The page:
Scientists claim to have finally solved the problem of tooth enamel repair.
Although enamel is the hardest tissue in the body, it can not repair itself. Now scientists have discovered a method that reproduces the complex structure and essentially "regrown" the enamel.
The research team says the materials are cheap and can be produced on a large scale. "After intensive discussions with dentists, we believe that this new method can be widely used in the future," said Dr. Zhaoming Liu, co-author of the Zhejiang University Study in China It is estimated that around 2.4 billion people worldwide have caries in their permanent teeth, while 486 million children have tooth decay in their deciduous teeth.
At present, materials such as resin, metal alloys, amalgam and ceramics used to repair damaged enamel are not ideal.
"The resin-based material still does not adhere well to the enamel, and it dissolves after about five years," Liu said.
While scientists have been thinking about this problem for years Many approaches have encountered problems ̵
The researchers behind the latest study, published in the journal Science Advances, say they circumvented this problem by developing tiny calcium phosphate clusters – the main component of tooth enamel – with a diameter of just 1.5 nanometers and far less as the previously used.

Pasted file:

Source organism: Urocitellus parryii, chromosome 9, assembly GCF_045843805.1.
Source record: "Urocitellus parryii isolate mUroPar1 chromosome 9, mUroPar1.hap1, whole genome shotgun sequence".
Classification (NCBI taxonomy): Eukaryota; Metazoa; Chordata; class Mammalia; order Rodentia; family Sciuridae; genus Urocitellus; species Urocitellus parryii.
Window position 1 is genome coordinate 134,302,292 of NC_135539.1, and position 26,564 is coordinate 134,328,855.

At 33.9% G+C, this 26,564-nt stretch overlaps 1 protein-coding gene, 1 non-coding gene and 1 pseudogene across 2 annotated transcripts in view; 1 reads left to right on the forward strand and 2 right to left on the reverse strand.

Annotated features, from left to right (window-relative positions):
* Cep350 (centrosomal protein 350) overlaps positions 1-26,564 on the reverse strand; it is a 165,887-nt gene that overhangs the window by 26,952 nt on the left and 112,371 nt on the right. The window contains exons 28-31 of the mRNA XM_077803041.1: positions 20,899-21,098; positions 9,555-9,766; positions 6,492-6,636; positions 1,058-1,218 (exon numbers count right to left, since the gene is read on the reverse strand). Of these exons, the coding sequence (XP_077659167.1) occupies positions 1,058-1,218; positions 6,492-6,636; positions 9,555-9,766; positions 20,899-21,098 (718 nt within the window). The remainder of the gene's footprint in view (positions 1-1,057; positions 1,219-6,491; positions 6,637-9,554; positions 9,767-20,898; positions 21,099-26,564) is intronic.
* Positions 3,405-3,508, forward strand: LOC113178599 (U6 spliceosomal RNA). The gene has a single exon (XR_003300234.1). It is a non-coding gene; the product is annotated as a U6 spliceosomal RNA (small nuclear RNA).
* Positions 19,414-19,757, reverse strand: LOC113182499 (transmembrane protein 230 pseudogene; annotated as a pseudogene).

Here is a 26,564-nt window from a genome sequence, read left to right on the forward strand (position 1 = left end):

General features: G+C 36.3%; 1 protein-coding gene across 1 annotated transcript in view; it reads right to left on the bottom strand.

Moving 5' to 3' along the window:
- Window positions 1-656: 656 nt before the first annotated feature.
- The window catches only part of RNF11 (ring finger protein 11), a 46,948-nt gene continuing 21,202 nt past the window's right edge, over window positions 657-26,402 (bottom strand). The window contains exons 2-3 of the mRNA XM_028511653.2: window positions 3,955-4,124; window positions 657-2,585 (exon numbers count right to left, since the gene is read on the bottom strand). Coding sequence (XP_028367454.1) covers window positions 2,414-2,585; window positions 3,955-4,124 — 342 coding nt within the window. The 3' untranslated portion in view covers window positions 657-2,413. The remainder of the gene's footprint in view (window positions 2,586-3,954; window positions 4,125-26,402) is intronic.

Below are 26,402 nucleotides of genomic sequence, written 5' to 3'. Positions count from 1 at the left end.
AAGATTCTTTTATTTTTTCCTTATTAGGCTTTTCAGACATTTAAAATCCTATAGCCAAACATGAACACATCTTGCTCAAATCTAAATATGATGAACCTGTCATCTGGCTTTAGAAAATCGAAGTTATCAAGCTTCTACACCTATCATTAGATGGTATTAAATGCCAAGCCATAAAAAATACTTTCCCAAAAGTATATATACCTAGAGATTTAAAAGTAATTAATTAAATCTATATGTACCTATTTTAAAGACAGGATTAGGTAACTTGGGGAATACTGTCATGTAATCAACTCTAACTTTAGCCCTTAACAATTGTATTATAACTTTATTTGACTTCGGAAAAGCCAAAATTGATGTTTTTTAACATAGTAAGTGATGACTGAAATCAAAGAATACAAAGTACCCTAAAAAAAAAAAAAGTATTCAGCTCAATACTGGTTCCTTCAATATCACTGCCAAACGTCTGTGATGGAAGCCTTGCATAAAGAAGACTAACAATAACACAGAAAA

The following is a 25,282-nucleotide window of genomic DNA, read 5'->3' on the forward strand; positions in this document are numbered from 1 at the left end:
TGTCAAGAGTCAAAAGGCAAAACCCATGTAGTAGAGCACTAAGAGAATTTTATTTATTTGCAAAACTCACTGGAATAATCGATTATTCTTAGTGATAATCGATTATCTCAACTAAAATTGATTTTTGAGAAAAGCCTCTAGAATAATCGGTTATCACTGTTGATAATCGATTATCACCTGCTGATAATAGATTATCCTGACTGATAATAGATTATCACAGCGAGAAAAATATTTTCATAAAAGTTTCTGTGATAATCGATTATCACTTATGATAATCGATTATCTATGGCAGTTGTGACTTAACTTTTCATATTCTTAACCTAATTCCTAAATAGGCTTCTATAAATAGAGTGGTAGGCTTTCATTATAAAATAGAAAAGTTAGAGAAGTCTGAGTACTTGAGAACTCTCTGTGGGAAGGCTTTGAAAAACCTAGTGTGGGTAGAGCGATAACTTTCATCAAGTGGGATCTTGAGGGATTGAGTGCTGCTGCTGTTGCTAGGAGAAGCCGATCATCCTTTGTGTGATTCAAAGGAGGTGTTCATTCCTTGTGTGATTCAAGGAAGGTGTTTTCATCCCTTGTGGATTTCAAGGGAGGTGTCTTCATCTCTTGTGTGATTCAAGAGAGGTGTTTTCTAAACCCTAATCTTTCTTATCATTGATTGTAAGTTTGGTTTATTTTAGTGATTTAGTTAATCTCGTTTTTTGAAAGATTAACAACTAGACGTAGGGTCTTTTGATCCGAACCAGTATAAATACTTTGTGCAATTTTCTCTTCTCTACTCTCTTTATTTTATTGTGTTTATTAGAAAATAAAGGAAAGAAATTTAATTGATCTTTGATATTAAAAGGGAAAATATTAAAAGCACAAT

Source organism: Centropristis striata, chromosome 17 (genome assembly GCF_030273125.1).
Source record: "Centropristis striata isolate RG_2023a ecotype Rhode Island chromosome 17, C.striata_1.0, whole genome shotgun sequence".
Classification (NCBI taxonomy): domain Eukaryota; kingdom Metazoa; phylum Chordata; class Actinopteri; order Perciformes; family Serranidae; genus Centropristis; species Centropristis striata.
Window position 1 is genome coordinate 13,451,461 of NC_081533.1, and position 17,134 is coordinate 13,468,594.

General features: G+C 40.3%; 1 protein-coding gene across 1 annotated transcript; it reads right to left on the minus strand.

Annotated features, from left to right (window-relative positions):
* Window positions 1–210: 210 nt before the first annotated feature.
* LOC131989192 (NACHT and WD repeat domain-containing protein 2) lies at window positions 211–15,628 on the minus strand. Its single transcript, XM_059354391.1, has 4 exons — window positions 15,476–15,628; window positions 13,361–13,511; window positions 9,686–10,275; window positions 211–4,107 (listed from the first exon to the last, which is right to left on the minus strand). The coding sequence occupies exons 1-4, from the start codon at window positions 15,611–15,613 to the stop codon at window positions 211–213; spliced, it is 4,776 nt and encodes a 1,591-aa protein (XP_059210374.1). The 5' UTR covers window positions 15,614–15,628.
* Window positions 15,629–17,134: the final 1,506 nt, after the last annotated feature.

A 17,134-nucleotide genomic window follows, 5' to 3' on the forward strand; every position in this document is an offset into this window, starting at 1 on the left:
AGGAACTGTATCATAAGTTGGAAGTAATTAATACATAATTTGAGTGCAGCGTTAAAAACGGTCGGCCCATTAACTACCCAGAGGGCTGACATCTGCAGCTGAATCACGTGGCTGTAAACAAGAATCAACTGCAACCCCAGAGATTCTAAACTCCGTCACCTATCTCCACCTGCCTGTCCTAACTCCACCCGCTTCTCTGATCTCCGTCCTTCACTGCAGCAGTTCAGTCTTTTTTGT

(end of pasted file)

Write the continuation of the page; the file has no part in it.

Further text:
This was achieved by making the clusters in the presence of a substance called triethylamine, which prevented clumping.
To test their clusters, the team used crystalline hydroxyapatite, which resembles natural enamel. The results showed that the clusters were fused to this material and formed a layer with a much narrower array than previous larger clusters.
The team says this is important as the new layer transforms over time and becomes crystalline. Extends the underlying structure in a continuous manner rather than forming many crystalline regions.
The team then applied their clusters to human teeth exposed to acid. They found that within 48 hours, the clusters formed a 2.7-micron thick crystalline layer with the complex fish-scale structure of the underlying natural enamel.
The repaired enamel had similar strength and wear. Resistance to natural, undamaged enamel.
Dr. Sherif Elsharkawy, a prosthetics expert at King's College London who was not involved in the work, praised the research and said he found the approach very exciting.
"The method is simple, but it has to be clinically validated," he said, adding that it could take a few years for the method to be used in the dental office.
Elsharkawy said that the layers would have to be scaled to 0.5 to 2 mm in thickness to treat cavities.
Although Liu and colleagues agree that layer thickness is a limitation, they are working on ways to improve it. Liu said the team hopes to be able to use it on humans in one to two years' time.